KLINGER Denmark invites customers and partners to its open house events on a regular basis. Covering a new topic and therefore also attracting a different clientele each time, they are renowned for the in-depth industry insights they provide. Scheduled to coincide with Denmark's plant shutdown season, the latest open house focused on solutions for the energy sector and was attended by engineers, buyers, technicians from small to mid-sized companies as well as engineering consultants.
"A typical open house event at KLINGER Denmark features three speakers. In the course of their respective presentations, they provide us with their expertise on a specific topic", says Helle Rasmussen, Internal Sales & MarCom Manager at KLINGER Denmark, and adds: "Following, for example, an open house on the marine industry, we this time invited our customers and partners to join us in taking a closer look at the energy sector in Denmark."
The Energy Day's guest speakers featured Michael Heide from KLINGER Fluid Control, Bed¡ha Tezcan from POLITEKNIK and Aleš Volek from NIHON KOSO. Formed as a control valve manufacturer in Japan in the 1960s, the latter has since expanded its reach around the globe through various acquisitions. Its European branch is headquartered in the Czech Republic, where it operates under the name KOSO CONTROL EUROPE. In his presentation, Aleš provided a detailed overview of Denmark's past, present and projected electricity consumption, which also took the planned decommissioning of a large number of coal and natural gas-fired power stations into account. At the same time, it also detailed the rise of the renewables, specifically wind power: Starting in 1990, their share, i.e. consumption originating from electricity generated in onshore, near shore and offshore wind parks, was at around two percent. In 2016, this figure had already risen to approximately 37.6 percent and trends forecast it will continue to increase considerably until 2026. It is expected to peak at around 26 TWh, which would correspond to a share of 63 percent.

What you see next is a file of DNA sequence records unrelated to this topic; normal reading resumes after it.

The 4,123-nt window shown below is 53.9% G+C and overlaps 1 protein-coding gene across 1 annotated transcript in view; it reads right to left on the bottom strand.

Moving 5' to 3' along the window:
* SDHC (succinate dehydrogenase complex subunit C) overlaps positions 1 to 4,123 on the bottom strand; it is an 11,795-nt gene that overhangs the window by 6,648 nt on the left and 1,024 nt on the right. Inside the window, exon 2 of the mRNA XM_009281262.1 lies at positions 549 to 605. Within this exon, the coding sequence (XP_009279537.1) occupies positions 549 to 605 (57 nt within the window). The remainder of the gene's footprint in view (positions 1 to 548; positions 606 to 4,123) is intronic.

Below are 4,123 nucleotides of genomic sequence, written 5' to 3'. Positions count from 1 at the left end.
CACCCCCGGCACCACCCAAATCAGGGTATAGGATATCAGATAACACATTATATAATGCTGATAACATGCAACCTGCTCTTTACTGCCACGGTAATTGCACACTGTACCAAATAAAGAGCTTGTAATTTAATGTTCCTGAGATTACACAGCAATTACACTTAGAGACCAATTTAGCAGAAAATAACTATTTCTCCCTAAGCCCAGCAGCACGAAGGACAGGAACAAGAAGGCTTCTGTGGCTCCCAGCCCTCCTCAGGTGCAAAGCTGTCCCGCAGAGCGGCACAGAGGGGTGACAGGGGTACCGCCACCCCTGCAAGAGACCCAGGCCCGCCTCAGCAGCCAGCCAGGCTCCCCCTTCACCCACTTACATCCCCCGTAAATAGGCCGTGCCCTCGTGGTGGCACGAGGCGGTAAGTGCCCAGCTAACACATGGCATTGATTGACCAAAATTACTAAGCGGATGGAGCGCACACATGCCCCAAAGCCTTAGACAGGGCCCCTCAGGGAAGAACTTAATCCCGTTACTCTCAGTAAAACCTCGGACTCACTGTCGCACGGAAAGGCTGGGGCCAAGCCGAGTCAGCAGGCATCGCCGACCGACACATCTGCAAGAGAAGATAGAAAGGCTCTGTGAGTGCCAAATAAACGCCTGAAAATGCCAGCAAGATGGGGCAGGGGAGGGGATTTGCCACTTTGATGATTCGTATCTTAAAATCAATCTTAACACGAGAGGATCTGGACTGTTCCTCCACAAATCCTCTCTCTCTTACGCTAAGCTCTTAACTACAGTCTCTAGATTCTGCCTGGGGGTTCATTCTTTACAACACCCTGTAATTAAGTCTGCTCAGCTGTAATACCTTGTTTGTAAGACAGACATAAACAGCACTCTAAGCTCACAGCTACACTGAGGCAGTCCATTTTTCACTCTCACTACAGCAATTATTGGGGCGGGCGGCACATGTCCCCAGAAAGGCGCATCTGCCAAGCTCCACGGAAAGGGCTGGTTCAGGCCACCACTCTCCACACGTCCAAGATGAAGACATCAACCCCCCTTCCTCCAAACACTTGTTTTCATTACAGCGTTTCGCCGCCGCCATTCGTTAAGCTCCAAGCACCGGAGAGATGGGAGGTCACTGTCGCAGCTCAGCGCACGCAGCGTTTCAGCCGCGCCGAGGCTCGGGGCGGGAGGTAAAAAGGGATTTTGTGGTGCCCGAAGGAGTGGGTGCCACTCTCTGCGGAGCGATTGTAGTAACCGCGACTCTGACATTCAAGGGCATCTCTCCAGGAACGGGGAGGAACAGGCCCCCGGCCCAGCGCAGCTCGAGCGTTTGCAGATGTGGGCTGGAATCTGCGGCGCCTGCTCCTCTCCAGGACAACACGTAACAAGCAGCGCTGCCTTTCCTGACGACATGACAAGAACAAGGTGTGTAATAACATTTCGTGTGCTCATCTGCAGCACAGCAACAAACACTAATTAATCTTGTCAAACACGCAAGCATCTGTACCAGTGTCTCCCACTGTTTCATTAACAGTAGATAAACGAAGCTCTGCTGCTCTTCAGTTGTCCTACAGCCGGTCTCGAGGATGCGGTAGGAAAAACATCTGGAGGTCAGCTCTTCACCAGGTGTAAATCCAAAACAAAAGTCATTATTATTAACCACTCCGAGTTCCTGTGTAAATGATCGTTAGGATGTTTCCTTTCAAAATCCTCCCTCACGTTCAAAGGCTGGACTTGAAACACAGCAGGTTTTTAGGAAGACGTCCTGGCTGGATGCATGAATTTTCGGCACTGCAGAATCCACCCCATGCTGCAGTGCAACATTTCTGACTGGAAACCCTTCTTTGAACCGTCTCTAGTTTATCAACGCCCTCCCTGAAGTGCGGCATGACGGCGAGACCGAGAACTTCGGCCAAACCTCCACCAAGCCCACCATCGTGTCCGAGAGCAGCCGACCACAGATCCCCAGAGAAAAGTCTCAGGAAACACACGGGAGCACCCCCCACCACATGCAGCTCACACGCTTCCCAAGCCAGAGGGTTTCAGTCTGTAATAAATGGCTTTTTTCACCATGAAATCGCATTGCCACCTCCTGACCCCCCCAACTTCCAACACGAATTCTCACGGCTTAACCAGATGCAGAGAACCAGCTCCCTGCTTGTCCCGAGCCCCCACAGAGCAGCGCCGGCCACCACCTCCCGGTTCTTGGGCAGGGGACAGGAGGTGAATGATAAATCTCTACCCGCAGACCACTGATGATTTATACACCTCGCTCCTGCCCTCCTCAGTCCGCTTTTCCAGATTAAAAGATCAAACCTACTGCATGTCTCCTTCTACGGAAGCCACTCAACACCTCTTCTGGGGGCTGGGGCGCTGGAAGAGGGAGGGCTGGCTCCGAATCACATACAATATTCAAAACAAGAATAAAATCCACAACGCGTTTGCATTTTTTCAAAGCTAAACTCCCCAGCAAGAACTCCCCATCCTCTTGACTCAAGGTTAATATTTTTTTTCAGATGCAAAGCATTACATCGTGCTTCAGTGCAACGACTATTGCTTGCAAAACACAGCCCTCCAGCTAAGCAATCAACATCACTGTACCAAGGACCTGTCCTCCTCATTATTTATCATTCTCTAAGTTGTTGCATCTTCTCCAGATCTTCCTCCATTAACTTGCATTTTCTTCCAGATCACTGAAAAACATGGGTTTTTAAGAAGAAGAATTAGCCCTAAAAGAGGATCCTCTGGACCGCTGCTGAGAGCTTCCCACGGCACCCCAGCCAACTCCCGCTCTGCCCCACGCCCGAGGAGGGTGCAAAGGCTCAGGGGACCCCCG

Enter KOSO and KLINGER
According to Aleš, a market-based exchange is Denmark's key to a successful energy future. With a net transfer capacity of 6.4 gigawatts, the country would be able to sell electricity to its neighboring countries in times of high wind production, whilst simultaneously importing it when the energy feed-in from wind power is low. The only real bottleneck, according to KOSO's expert, is that the use of wind power is somewhat limited by the way combined heat and power plants (CHP) have been regulated in the past. New regulations and changes to taxation, however, are providing an incentive for CHPs to consider "bypassing" their steam turbines (and thus the generation of electricity) and to focus exclusively on producing heat. And KOSO, in cooperation with KLINGER, has been working on a solution to enable this shift from a technological point of view.
In the flow
The VecTor valve features a stacked disk design that can be modified by means of ports and multiple pressure reduction stages to meet any specific CHP requirement: It can therefore accommodate all the various flow rates and pressure differences encountered during a steam bypass operation – making a split-range valve system obsolete. Furthermore, it ensures continuous operation of the turbine bypass line and guarantees that the steam's high kinetic energy can be reduced to parameters suitable for a district heat exchanger. Last but not least, it meets the industry's low-noise and high availability requirements and is therefore a valid choice for Denmark's next step towards a successful energy transition.